The kiwi in moscato d’asti was sweeter, perhaps a tad too much. Textured with an abundance of its own seeds, it sipped more like a classic San Francisco area watered down healthy smoothie. But to its credit, the flavor rendered itself on the palette for much after it was swallowed.
We started off with the lentil soup, bringing back fond memories of the Punjab I was missing, myself. Though instead of your Indian curry accompaniments, this one had medjool dates in it which gave it a sweeter undertone, with celery and parsley to offset with a bitter component. Rather mud colored as a result, and being served in a stone bowl, the edible florets were a gentler touch to bring it back to edible nature proportions.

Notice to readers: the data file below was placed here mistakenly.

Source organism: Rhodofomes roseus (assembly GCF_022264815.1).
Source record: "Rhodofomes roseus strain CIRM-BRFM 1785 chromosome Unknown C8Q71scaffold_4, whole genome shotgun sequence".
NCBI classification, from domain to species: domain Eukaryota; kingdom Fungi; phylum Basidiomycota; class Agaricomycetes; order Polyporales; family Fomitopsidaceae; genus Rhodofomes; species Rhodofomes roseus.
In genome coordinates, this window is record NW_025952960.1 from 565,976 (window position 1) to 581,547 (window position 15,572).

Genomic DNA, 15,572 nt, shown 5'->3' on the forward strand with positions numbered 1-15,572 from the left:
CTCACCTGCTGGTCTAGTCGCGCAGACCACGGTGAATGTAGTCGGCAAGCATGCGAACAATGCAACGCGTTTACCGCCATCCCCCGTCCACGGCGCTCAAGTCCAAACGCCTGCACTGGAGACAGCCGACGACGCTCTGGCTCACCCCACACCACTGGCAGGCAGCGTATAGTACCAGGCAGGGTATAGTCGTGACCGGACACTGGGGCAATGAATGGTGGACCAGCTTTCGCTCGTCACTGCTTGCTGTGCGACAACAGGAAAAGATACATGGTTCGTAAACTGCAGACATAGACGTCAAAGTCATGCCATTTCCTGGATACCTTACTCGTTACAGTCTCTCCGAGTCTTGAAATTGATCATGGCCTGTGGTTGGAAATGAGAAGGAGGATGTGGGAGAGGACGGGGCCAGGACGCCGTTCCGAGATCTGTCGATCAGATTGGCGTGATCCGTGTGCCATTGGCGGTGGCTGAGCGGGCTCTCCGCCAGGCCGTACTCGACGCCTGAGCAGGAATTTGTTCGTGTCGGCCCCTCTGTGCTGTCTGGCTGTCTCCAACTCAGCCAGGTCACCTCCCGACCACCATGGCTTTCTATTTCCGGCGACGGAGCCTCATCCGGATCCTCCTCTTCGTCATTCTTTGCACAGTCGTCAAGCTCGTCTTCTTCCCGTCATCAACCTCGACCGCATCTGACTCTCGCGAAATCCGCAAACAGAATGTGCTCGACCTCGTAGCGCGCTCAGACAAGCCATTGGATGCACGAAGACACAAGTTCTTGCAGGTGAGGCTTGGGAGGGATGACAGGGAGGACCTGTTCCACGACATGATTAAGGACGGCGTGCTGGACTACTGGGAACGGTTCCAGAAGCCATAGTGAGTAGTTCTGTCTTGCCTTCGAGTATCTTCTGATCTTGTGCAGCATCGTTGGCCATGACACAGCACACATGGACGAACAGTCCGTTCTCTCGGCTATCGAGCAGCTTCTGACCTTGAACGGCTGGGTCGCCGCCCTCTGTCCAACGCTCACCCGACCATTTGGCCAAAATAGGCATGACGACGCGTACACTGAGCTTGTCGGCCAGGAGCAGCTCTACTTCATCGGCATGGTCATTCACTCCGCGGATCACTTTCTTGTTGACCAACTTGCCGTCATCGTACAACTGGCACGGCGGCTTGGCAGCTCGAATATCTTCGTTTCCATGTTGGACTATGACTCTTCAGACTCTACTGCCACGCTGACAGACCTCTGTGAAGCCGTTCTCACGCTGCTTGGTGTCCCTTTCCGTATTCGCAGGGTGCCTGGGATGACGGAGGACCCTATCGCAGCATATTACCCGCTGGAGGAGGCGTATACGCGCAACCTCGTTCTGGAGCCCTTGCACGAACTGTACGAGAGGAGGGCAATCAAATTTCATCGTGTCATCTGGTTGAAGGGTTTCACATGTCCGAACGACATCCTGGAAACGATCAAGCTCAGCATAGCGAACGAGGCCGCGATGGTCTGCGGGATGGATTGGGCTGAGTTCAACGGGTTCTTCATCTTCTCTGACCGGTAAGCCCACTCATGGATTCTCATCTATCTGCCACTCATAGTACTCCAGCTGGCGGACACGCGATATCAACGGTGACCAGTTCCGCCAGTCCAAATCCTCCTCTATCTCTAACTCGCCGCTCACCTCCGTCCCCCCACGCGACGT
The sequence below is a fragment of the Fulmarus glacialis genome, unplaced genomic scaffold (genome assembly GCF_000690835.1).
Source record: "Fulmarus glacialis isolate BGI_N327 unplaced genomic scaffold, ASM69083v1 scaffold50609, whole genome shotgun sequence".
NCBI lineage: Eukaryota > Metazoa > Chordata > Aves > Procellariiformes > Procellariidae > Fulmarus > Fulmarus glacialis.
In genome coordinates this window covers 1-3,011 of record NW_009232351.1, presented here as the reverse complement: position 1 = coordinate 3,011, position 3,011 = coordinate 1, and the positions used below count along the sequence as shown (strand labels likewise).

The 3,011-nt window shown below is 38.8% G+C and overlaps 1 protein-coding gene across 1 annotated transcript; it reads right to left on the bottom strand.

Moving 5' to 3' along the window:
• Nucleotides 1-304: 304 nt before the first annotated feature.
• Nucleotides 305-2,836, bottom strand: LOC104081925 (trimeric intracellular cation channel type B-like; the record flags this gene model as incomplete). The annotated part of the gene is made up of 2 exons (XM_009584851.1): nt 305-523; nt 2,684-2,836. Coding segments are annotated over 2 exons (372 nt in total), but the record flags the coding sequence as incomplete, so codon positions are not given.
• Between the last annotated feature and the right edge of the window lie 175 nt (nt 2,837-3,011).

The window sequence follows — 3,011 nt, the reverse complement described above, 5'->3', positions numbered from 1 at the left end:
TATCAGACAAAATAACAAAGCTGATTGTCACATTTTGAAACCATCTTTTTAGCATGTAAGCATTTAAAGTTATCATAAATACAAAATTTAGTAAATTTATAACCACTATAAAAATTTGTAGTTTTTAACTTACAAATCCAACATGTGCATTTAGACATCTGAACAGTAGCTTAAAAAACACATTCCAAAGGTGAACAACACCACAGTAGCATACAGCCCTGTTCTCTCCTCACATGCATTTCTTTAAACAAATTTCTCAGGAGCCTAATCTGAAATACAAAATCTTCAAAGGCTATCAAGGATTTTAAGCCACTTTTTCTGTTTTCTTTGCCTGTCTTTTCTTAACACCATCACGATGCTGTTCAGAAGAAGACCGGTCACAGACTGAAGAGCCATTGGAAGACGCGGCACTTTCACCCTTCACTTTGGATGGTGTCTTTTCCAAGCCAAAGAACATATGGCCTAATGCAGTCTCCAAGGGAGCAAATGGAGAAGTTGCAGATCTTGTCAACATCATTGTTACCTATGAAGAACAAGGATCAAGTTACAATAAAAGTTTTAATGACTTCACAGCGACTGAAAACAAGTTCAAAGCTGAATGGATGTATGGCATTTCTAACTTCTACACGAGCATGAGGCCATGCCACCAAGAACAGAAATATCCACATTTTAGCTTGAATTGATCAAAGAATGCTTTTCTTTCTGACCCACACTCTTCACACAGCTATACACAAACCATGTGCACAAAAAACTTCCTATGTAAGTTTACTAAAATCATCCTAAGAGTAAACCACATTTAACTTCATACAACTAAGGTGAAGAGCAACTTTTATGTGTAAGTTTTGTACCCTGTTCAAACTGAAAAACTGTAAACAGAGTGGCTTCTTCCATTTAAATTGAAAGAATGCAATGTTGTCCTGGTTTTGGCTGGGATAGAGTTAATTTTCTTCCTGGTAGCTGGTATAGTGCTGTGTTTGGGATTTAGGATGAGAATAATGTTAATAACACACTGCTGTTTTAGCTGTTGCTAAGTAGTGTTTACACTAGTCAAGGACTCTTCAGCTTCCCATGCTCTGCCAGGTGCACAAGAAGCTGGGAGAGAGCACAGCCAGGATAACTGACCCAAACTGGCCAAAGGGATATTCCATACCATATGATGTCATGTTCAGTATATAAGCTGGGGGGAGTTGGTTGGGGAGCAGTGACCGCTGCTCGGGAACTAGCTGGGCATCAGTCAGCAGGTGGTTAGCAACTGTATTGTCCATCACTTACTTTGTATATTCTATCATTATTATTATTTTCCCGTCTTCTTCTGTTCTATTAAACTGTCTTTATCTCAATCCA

And then the coronation in ways started with a beet salad that arrived looking like a royal crown. Much akin to a former ‘architecture on a plate’ theory formulated in San Francisco. While I naturally saw the deep red of the beets in both raw and sauce format, what made this plating tempting and artistic was the abundance of lavender florets, Serrano peppers, and the interlacing of a honey hued touille. Plus the mellowing of the deep red with a Moroccan yogurt sauce. I had to swoop it up by the spoonful to taste all the components, and while I initially felt a clash of floral lavender with harsh pepper, the beet and yogurt mellowed out the entire bite. The salad, and its crown, was thus gobbled up shamelessly in a matter of minutes. Not what one would anticipate of an empire, I hope!